"(...)do not be surprised if without knowledge of Sanskrit I am going to tell you many things taken from books in that language; you will know that my Agha Danismand Khan paid for the presence of one of the most famous pandits in India, who before had been pensioned by Dara Shikoh, the oldest son of Shah Jahan, and that this pandit, apart from attracting the most learned scientists to our circle, was at my side for over three years. When I became weary of explaining to my Agha the latest discoveries of William Harvey and Pequet in anatomy, and to reason with him on the philosophy of Gassendi and Descartes, which I translated into Persian (because that is what I did during five or six years) it was up to our pandit to argue."[10]

A candidate for becoming Bernier's "pandit" probably would have come from the circle around Hindu scholars such as Jagannatha Panditaraja, who still was at work under Shah Jahan, or Kavindracharya, who taught Dara Sikhoh Sanskrit.[11] Gode's argument that this pandit was none other than Kavīndrācārya Sarasvatī himself has won general acceptance.[12] His intellectual partner could be someone like Zu'lfaqar Ardistani (died 1670), author of the Dabistan-i Mazahib, an overview of religious diversity (Jewish, Christian Buddhist, Hindu, Muslim ...). He was educated perhaps by Mir Abul-Qasim Astrabadi Findiriski[13] a link between the religious tolerance aspect of the great project of Persian translations, initiated by Akbar and continued by his great-grandson Dara Shikoh, and the School of Isfahan near the end of the Safavid reign; or perhaps he was educated by Hakim Kamran Shirazi, to whom Mir Findiriski referred as "elder brother", who studied Christian theology and the Gospel under Portuguese priests, traveled to India to study Sanskrit Shastra, lived with the yogi Chatrupa at Benares, and died, chanting the liberation of the philosophers, at the age of 100. Those were scholars who had a knowledge of Greek peripatetic philosophers (mashsha'un, falasifa—in the Arabic translations), as well as respect for Ibn Sina and Shihabuddin Yahya Suhrawardi Maqtul (Hikmat al Ishraq).

France Battacharya notes that she removed, in her critical edition based on the 1724 edition, the chapter "Lettre à Chapelle sur les atomes"—as being not so relevant to the context.[14]


  • Bernier, François (1891). Travels in the Mogul Empire, A.D. 1656–1668. Archibald Constable, London. ISBN 81-7536-185-9.
  • Gassendi, Pierre. Abregé de la Philosophie de Gassendi. Translated by François Bernier. 8 vols. Lyon: Anisson & Posuel, 1678.
  • Gassendi, Pierre. Abregé de la Philosophie de Gassendi. Translated by François Bernier. 2nd ed. 7 vols. Lyon: Anisson, Posuel & Rigaud, 1684.
  • Bernier, François. Doutes de Mr. Bernier sur quelques-uns des principaux Chapitres de son Abregé de la Philosophie de Gassendi. Paris: Estienne Michallet, 1682.
  • Bernier, François (1671). The History of the Late Revolution of the Empire of the Great Mogol. Moses Pitt, London.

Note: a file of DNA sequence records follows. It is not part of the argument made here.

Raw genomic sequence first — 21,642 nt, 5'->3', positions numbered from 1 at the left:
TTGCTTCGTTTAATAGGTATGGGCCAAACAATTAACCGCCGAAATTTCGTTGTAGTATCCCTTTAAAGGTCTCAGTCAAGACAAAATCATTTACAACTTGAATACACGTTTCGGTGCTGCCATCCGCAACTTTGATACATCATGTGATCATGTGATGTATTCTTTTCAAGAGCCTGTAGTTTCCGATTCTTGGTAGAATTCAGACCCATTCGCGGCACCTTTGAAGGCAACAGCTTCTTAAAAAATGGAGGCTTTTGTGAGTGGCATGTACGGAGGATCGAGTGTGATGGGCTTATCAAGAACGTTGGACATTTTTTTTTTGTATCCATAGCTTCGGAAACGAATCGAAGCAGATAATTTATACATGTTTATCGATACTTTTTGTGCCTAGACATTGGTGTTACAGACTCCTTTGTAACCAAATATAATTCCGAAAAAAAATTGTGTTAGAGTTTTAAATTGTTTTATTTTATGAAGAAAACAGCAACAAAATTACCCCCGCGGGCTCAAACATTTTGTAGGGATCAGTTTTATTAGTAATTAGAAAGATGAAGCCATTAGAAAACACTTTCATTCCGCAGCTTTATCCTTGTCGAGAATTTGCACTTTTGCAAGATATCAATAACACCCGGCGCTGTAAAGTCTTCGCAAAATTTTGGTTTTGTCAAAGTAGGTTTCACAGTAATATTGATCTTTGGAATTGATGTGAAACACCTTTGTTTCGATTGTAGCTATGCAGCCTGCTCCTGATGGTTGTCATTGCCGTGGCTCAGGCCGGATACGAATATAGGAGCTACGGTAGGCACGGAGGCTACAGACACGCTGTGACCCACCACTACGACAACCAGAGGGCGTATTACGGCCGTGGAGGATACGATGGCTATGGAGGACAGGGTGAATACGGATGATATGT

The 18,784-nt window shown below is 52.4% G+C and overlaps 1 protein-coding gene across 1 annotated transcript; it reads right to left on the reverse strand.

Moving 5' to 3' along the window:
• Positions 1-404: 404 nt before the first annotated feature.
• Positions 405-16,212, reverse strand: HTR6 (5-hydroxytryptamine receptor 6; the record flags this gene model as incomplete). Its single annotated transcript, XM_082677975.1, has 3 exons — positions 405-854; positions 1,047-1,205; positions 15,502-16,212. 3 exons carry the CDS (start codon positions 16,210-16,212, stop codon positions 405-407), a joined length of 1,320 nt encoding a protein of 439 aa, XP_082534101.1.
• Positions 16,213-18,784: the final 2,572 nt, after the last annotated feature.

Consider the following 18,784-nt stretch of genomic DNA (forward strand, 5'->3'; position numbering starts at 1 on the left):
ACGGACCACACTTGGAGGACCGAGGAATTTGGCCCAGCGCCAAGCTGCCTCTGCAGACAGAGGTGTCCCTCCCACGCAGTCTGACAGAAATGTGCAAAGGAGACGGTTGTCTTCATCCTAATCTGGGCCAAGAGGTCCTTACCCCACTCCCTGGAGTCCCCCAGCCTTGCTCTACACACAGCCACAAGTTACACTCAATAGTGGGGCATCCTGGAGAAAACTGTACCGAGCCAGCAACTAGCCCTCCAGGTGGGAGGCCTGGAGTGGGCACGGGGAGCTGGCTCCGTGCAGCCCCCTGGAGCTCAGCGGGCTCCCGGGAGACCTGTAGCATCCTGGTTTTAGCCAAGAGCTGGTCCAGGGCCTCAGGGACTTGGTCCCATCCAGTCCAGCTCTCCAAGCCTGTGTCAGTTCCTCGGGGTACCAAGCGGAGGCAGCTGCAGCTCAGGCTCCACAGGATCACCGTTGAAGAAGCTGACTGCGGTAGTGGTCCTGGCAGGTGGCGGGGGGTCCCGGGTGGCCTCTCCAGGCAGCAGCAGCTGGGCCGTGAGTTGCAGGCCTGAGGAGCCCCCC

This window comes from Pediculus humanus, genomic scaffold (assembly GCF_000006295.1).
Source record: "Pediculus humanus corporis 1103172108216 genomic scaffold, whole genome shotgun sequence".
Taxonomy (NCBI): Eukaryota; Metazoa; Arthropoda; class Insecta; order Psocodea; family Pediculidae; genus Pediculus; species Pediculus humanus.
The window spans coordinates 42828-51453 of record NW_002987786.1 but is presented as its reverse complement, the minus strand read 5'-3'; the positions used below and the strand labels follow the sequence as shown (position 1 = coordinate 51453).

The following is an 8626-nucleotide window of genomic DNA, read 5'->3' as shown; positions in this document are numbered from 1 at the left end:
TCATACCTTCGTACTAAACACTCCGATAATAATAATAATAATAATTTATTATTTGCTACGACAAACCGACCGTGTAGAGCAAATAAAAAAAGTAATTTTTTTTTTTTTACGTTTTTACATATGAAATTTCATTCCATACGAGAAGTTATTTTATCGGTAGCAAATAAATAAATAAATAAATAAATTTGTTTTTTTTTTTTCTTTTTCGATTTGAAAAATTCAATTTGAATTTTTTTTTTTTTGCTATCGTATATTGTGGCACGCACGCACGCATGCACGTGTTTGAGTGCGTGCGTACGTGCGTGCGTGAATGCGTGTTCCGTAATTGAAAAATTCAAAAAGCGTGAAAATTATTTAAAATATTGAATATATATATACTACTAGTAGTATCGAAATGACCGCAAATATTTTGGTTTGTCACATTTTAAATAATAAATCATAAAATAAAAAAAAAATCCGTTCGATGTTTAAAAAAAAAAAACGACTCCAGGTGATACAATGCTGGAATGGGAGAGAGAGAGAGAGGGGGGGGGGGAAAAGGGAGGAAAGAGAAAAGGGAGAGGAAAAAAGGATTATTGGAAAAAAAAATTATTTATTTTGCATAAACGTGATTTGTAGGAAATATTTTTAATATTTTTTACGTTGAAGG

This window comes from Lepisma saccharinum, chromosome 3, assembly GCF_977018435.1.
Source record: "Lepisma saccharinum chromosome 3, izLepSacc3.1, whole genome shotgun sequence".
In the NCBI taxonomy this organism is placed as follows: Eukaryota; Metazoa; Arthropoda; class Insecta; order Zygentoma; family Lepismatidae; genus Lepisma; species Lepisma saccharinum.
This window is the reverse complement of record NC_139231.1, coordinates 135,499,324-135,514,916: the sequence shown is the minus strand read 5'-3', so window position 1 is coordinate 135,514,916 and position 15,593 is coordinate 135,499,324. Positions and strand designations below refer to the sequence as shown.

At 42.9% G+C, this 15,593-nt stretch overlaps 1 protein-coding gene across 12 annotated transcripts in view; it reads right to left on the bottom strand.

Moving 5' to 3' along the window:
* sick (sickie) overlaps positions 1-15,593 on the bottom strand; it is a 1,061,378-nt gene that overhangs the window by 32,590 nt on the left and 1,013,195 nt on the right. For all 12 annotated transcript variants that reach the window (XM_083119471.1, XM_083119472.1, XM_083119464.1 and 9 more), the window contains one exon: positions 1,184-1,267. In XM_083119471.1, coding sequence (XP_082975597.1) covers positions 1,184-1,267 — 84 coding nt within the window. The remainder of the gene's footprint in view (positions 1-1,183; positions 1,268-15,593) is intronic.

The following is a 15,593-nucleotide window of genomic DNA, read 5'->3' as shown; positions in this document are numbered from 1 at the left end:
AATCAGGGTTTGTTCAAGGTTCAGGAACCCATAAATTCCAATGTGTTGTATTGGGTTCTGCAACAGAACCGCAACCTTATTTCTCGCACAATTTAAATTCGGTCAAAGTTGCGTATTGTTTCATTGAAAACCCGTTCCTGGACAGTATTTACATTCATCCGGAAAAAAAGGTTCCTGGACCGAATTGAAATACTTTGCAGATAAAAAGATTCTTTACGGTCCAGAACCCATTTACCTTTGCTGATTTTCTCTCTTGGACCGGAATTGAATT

See also


  1. ^ a b François Bernier, "A New Division of the Earth" from Journal des Scavans, April 24, 1684. Translated by T. Bendyshe in Memoirs Read Before the Anthropological Society of London, vol. 1, 1863-64, pp. 360–64.
  2. ^ a b c Joan-Pau Rubiés, «Race, climate and civilization in the works of François Bernier», L’inde des Lumières. Discours, histoire, savoirs (XVIIe-XIXe siècle), Purushartha 31, París, Éditions de l’EHESSS, 2013, pp. 53–78.
  3. ^ a b c Stuurman, S. (2000), "François Bernier and the invention of racial classification", History Workshop Journal, 50, pp. 1–21.
  4. ^ French introduction by France Bhattacharya to an edition of Voyage dans les Etats du Grand Mogol (Paris: Fayard, 1981).
  5. ^ Boulle, Pierre H. “Francois Bernier and the Origins of the Modern Concept of Race.” The Color of Liberty: Histories of Race in France, edited by Sue Peabody and Tyler Stovell, Duke University Press, 2003, pp. 11–19.
  6. ^ Boulle, Pierre H. “Francois Bernier and the Origins of the Modern Concept of Race.” The Color of Liberty: Histories of Race in France, edited by Sue Peabody and Tyler Stovell, Duke University Press, 2003, pp. 11–19.
  7. ^ Boulle, Pierre H. “Francois Bernier and the Origins of the Modern Concept of Race.” The Color of Liberty: Histories of Race in France, edited by Sue Peabody and Tyler Stovell, Duke University Press, 2003, pp. 11–19.
  8. ^ saudiaramcoworld.com
  9. ^ Saiyid Athar Abbas Rizvi 1986.
  10. ^ Excerpts taken from the chapter "Lettre à Monsieur Chapelain, de Shiraz en Perse, le 4 October 1667" ed. Fayard 1981.
  11. ^ Tara Chand 1961.
  12. ^ Gode, P. K. "Bernier and Kavīndrācārya Sarasvatī at the Mughal Court," Annals of S.V. Oriental Institute (Tirupati), 1940, 1, 1-16. Reprinted in Jina Vijaya Muni, Ā. (Ed.) Studies in Indian Literary History, Vol.II Bombay: Bhāratīya Vidyā Bhavan, 1954, pp.364–79.
  13. ^ Mir Fendereski, as noted by Henry Corbin in his "History of Islamic Philosophy".
  14. ^ The background to Bernier's philosophical interchange draws on "Shi'a Contributions to Philosophy, Science and Literature in India" by Saiyid Athar Abbas Rizvi in "A Socio-Intellectual History of the Isna 'Ashari Shi'is in India" (1989).


  • Frédéric Tinguely (dir.), Un libertin dans l'Inde moghole - Les voyages de François Bernier (1656–1669), Edition intégrale, Chandeigne, Paris, 2008. ISBN 978-2-915540-33-8.
  • Francois Bernier, "Voyage dans les Etats du Grand Mogol", introduction de France Bhattacharya (Arthème Fayard ed. Paris, 1981).
  • François Bernier, "A New Division of the Earth", in Journal des sçavans (April 24, 1684). Translated by T. Bendyphe in "Memoirs Read Before the Anthropological Society of London" Vol 1, 1863–64, pp 360–64.
  • Saiyid Athar Abbas Rizvi, "A Socio-Intellectual History of the Isna 'Ashari Shi'is in India Vol II" (Munshiram Manoharlal Publishers Pvt. Ltd. ; Ma'rifat Publishing House : Canberra Australia, 1986).
  • Tara Chand, "Indian Thought and the Sufis" (1961), in "The World of the Sufi, an anthology" (Octagon Press ed. London, 1979).
  • Lens, "Les Correspondants de François Bernier pendant son voyage dans l'Inde -- Lettres inédits de Chapelain", in Memoires de la Société nationale d'agriculture, sciences et arts d'Angers (ancienne Académie d'Angers) Tome XV, 1872.
  • Nicholas Dew. Orientalism in Louis XIV's France (Oxford: Oxford University Press, 2009). ISBN 978-0-19-923484-4. pp. 131–167.
  • Jain, Sandhya, & Jain, Meenakshi (2011). The India they saw: Foreign accounts. New Delhi: Ocean Books.